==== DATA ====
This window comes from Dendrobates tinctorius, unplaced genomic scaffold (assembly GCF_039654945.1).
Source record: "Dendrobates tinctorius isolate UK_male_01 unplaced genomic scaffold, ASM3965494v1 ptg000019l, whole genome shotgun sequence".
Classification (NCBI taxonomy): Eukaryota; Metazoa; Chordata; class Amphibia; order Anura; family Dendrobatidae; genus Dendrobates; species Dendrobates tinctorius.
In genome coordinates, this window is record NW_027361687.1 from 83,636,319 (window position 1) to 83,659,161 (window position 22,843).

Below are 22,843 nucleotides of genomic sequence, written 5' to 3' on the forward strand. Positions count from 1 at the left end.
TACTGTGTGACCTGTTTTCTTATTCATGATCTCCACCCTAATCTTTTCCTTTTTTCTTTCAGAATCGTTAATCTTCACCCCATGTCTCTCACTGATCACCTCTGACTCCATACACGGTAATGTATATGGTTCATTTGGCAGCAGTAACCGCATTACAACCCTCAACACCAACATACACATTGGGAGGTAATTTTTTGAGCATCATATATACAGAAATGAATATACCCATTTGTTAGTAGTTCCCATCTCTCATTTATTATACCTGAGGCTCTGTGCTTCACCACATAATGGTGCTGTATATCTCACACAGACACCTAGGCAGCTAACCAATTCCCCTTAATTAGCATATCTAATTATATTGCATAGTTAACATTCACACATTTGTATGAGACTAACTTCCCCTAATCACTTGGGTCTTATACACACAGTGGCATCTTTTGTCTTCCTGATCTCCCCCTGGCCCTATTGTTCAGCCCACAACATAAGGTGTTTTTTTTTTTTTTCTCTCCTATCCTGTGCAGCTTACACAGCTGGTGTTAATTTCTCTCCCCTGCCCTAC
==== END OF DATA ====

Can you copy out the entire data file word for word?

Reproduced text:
This window comes from Dendrobates tinctorius, unplaced genomic scaffold (assembly GCF_039654945.1).
Source record: "Dendrobates tinctorius isolate UK_male_01 unplaced genomic scaffold, ASM3965494v1 ptg000019l, whole genome shotgun sequence".
Classification (NCBI taxonomy): Eukaryota; Metazoa; Chordata; class Amphibia; order Anura; family Dendrobatidae; genus Dendrobates; species Dendrobates tinctorius.
In genome coordinates, this window is record NW_027361687.1 from 83,636,319 (window position 1) to 83,659,161 (window position 22,843).

Below are 22,843 nucleotides of genomic sequence, written 5' to 3' on the forward strand. Positions count from 1 at the left end.
TACTGTGTGACCTGTTTTCTTATTCATGATCTCCACCCTAATCTTTTCCTTTTTTCTTTCAGAATCGTTAATCTTCACCCCATGTCTCTCACTGATCACCTCTGACTCCATACACGGTAATGTATATGGTTCATTTGGCAGCAGTAACCGCATTACAACCCTCAACACCAACATACACATTGGGAGGTAATTTTTTGAGCATCATATATACAGAAATGAATATACCCATTTGTTAGTAGTTCCCATCTCTCATTTATTATACCTGAGGCTCTGTGCTTCACCACATAATGGTGCTGTATATCTCACACAGACACCTAGGCAGCTAACCAATTCCCCTTAATTAGCATATCTAATTATATTGCATAGTTAACATTCACACATTTGTATGAGACTAACTTCCCCTAATCACTTGGGTCTTATACACACAGTGGCATCTTTTGTCTTCCTGATCTCCCCCTGGCCCTATTGTTCAGCCCACAACATAAGGTGTTTTTTTTTTTTTTCTCTCCTATCCTGTGCAGCTTACACAGCTGGTGTTAATTTCTCTCCCCTGCCCTAC